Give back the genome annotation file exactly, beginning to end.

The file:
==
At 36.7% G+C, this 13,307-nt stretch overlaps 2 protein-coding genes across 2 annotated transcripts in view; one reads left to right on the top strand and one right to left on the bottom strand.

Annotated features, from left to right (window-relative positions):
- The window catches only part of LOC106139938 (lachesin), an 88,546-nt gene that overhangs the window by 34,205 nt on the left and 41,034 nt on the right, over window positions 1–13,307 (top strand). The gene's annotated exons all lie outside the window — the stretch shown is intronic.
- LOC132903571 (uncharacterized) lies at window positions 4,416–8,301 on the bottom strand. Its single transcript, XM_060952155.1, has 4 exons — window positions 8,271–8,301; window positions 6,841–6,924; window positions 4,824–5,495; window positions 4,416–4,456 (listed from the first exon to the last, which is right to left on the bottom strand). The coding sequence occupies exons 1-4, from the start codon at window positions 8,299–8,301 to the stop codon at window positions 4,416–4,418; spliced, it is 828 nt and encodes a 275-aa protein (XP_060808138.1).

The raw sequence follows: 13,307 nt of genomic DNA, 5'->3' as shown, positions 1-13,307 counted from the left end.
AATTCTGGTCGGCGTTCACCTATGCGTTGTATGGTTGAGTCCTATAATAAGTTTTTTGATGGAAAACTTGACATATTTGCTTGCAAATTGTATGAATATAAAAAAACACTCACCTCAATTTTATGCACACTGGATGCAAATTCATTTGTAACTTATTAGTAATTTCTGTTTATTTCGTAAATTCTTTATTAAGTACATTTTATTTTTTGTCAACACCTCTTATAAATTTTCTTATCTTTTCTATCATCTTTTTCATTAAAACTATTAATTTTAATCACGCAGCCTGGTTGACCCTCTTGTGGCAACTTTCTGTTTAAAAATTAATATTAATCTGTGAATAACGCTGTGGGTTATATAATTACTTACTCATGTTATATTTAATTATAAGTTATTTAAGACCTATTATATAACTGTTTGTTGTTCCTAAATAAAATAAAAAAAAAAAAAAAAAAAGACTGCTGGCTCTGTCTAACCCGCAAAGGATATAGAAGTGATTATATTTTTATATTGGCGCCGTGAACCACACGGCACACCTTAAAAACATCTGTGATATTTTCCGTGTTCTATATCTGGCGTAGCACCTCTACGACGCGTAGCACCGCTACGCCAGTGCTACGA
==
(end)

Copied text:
At 36.7% G+C, this 13,307-nt stretch overlaps 2 protein-coding genes across 2 annotated transcripts in view; one reads left to right on the top strand and one right to left on the bottom strand.

Annotated features, from left to right (window-relative positions):
- The window catches only part of LOC106139938 (lachesin), an 88,546-nt gene that overhangs the window by 34,205 nt on the left and 41,034 nt on the right, over window positions 1–13,307 (top strand). The gene's annotated exons all lie outside the window — the stretch shown is intronic.
- LOC132903571 (uncharacterized) lies at window positions 4,416–8,301 on the bottom strand. Its single transcript, XM_060952155.1, has 4 exons — window positions 8,271–8,301; window positions 6,841–6,924; window positions 4,824–5,495; window positions 4,416–4,456 (listed from the first exon to the last, which is right to left on the bottom strand). The coding sequence occupies exons 1-4, from the start codon at window positions 8,299–8,301 to the stop codon at window positions 4,416–4,418; spliced, it is 828 nt and encodes a 275-aa protein (XP_060808138.1).

The raw sequence follows: 13,307 nt of genomic DNA, 5'->3' as shown, positions 1-13,307 counted from the left end.
AATTCTGGTCGGCGTTCACCTATGCGTTGTATGGTTGAGTCCTATAATAAGTTTTTTGATGGAAAACTTGACATATTTGCTTGCAAATTGTATGAATATAAAAAAACACTCACCTCAATTTTATGCACACTGGATGCAAATTCATTTGTAACTTATTAGTAATTTCTGTTTATTTCGTAAATTCTTTATTAAGTACATTTTATTTTTTGTCAACACCTCTTATAAATTTTCTTATCTTTTCTATCATCTTTTTCATTAAAACTATTAATTTTAATCACGCAGCCTGGTTGACCCTCTTGTGGCAACTTTCTGTTTAAAAATTAATATTAATCTGTGAATAACGCTGTGGGTTATATAATTACTTACTCATGTTATATTTAATTATAAGTTATTTAAGACCTATTATATAACTGTTTGTTGTTCCTAAATAAAATAAAAAAAAAAAAAAAAAAAGACTGCTGGCTCTGTCTAACCCGCAAAGGATATAGAAGTGATTATATTTTTATATTGGCGCCGTGAACCACACGGCACACCTTAAAAACATCTGTGATATTTTCCGTGTTCTATATCTGGCGTAGCACCTCTACGACGCGTAGCACCGCTACGCCAGTGCTACGA